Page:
|Directory of U.S. Military Rockets and Missiles|
|Copyright © 2002 Andreas Parsch|
In 1986, the U.S. Air Force began to develop the then highly classified TSSAM (Tri-Service Standoff Attack Missile), a stealthy cruise missile with autonomous guidance and target recognition systems. The USAF and U.S. Navy were to use the air-launched AGM-137A variant, while the U.S. Army would use the ground-launched MGM-137B. It was not until 1991 that the existence of the TSSAM was officially revealed, but very few details were given.
The airframe design of the TSSAM was based on that of Northrop's TACIT BLUE stealth test aircraft turned upside-down. It was powered by a Williams F122 turbofan, but details of the intake and exhaust configuration remain classified. It can be assumed that the wings and tail surfaces of the missile were foldable. The missile used a GPS-aided inertial navigation system for midcourse guidance. The TSSAM was designed as a modular weapons system, and items like terminal guidance system and warhead were configurable depending on the version and mission.
|Drawing: Northrop Grumman|
The primary USAF and Navy version of the AGM-137A had a unitary penetrator warhead in the 450 kg (1000 lb) class for use against hardened targets. The USAF also planned an alternative cluster bomb warhead with BLU-97/B CEB (Combined Effects Bomblet) submunitions against soft targets. For terminal guidance, the unitary warhead variants employed an IIR (Imaging Infrared) seeker which could autonomously search and lock on the target based on pattern recognition algorithms. It is possible that the U.S. Navy variant would have used a two-way data link for man-in-the-loop operation. The Army's MGM-137B was to be launched from a modified M270 MLRS (Multiple Launch Rocket System), and was to carry the BAT (Brilliant Anti-Tank) submunition for use against armoured vehicles.
Technical problems during development and flight testing, and the overly complicated program structure (caused by the tight secrecy and the program's tri-service status) led to excessive cost overruns. The Army dropped out of the program in early 1993, and developed the MGM-140 ATACMS (Army Tactical Missile System) as the primary carrier for the BAT submunition, leading to the MGM-164 ATACMS II. The air-launched AGM-137 was eventually cancelled in December 1994. Almost immediately after TSSAM cancellation, the Air Force and Navy started the JASSM (Joint Air-to-Surface Standoff Missile) program as a replacement, eventually leading to the development of the AGM-158 missile.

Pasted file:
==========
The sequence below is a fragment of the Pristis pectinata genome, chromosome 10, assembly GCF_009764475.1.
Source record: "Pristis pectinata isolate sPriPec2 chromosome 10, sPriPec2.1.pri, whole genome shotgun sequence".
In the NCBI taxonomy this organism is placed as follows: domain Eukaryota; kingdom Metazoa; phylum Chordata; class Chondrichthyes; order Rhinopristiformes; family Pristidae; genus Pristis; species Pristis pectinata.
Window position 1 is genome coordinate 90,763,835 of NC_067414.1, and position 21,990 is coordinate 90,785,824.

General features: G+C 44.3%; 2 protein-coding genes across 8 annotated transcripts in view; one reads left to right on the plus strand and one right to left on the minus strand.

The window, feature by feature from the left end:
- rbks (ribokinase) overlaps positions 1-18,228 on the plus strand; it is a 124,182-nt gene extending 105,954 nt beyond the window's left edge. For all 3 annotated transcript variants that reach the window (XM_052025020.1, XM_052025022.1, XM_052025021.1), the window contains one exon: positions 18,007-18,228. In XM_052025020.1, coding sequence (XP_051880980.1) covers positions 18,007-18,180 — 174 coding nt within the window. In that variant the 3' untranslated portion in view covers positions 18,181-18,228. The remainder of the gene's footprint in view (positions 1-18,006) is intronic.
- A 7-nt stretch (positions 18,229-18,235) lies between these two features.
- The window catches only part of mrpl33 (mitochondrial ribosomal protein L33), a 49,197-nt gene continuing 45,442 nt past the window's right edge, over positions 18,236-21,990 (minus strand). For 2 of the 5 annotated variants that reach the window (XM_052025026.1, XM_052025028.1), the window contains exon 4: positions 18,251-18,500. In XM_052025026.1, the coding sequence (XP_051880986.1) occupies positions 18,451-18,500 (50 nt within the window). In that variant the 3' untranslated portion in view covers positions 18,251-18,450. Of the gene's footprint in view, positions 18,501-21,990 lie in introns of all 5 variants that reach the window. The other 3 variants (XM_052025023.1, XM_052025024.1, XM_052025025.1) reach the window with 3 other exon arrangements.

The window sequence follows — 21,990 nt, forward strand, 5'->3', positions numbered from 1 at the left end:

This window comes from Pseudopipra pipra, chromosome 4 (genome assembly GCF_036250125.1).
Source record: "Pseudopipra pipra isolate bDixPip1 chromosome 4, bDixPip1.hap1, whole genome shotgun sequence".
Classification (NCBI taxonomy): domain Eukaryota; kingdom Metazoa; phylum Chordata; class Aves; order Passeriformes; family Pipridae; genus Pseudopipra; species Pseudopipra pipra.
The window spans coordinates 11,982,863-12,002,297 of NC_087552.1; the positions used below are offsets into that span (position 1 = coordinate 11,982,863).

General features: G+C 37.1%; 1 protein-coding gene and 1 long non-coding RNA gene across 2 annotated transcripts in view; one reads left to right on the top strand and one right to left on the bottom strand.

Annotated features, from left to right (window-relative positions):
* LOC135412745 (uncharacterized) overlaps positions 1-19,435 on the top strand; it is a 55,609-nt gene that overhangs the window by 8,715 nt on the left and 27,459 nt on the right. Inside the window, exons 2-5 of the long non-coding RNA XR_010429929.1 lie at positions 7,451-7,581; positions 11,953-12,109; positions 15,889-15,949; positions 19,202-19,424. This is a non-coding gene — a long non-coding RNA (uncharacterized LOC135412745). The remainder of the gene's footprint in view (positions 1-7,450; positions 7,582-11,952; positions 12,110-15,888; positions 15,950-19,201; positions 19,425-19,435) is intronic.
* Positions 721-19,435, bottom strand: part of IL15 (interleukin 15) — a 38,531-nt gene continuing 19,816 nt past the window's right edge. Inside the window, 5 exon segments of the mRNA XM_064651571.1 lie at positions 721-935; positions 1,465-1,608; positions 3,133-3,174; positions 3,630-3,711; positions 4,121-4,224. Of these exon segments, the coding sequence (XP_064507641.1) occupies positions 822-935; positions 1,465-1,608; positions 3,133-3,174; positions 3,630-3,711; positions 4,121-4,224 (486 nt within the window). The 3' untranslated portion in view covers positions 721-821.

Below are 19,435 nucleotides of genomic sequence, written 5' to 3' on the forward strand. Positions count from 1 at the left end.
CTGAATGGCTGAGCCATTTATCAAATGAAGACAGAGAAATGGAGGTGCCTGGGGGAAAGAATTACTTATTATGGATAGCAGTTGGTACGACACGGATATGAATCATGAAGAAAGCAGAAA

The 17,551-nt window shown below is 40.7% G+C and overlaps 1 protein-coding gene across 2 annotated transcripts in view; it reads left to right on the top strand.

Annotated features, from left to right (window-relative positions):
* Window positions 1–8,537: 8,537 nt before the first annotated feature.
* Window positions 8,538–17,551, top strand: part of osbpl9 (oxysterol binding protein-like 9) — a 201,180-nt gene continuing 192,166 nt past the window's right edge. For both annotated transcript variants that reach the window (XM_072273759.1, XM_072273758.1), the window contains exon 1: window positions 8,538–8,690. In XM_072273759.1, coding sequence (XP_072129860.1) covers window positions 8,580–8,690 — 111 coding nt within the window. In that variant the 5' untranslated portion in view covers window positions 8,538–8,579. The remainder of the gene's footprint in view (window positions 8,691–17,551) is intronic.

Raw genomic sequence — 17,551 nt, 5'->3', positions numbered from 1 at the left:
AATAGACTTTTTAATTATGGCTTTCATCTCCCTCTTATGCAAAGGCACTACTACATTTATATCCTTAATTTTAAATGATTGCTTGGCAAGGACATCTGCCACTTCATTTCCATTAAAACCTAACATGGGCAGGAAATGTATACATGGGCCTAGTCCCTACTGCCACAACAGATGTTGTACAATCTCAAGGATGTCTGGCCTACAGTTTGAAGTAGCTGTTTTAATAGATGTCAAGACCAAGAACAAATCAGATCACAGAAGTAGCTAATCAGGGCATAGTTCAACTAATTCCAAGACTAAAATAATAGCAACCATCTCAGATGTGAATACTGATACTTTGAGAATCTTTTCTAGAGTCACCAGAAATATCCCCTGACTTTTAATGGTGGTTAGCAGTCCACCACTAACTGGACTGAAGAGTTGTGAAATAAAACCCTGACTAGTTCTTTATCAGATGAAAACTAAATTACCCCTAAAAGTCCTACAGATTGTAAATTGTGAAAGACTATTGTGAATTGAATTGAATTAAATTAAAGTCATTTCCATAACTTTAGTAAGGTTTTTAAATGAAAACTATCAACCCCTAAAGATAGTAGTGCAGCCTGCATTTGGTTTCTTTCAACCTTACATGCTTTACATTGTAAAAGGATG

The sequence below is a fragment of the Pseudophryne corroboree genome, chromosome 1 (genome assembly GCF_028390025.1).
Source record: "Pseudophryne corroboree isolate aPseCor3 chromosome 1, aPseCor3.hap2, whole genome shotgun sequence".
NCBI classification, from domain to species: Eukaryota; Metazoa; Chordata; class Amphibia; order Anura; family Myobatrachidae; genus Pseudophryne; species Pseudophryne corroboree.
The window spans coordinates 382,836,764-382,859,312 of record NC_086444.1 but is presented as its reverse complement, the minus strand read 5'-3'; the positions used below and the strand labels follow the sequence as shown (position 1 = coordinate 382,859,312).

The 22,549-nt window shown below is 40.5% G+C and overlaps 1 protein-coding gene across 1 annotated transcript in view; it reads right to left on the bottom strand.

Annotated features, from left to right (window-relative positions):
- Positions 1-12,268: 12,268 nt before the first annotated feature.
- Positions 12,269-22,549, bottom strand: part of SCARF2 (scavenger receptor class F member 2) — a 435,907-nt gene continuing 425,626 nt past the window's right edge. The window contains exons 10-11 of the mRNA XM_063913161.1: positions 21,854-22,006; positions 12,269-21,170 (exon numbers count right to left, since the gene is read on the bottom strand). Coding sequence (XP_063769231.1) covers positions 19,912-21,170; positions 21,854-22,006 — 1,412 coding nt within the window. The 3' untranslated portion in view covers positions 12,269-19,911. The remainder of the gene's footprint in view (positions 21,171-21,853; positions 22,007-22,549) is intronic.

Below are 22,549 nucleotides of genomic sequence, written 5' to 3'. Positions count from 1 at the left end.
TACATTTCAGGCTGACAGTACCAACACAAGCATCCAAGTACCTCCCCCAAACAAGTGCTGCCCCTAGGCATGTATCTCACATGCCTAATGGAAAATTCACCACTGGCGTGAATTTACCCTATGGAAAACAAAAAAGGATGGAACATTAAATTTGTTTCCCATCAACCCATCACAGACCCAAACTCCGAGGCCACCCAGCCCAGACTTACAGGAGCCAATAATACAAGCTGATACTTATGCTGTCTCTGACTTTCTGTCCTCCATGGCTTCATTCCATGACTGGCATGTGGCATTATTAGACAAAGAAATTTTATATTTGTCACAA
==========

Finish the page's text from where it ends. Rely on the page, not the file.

Note:Data given by several sources show slight variations. Figures given below may therefore be inaccurate!
Data for AGM-137A:
|Length||4.3 m (14 ft)|
|Wingspan||2.5 m (8 ft 4 in)|
|Weight||900 kg (2000 lb)|
|Range||> 185 km (100 nm)|
|Propulsion||Williams F122-WR-100 turbofan|
|Warhead||450 kg (1000 lb) unitary penetrator; alternative: dispenser with BLU-97/B bomblets|
 Hajime Ozu: "Missile 2000 - Reference Guide to World Missile Systems", Shinkigensha, 2000
 John Pike: GlobalSecurity.org Website
Back to Current Designations Of U.S. Unmanned Military Aerospace Vehicles
Back to Directory of U.S. Military Rockets and Missiles